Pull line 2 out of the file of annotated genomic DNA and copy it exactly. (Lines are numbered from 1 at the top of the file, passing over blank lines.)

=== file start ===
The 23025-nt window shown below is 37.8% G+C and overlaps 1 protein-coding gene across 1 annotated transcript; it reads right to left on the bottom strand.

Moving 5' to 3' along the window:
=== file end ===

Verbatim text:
Moving 5' to 3' along the window: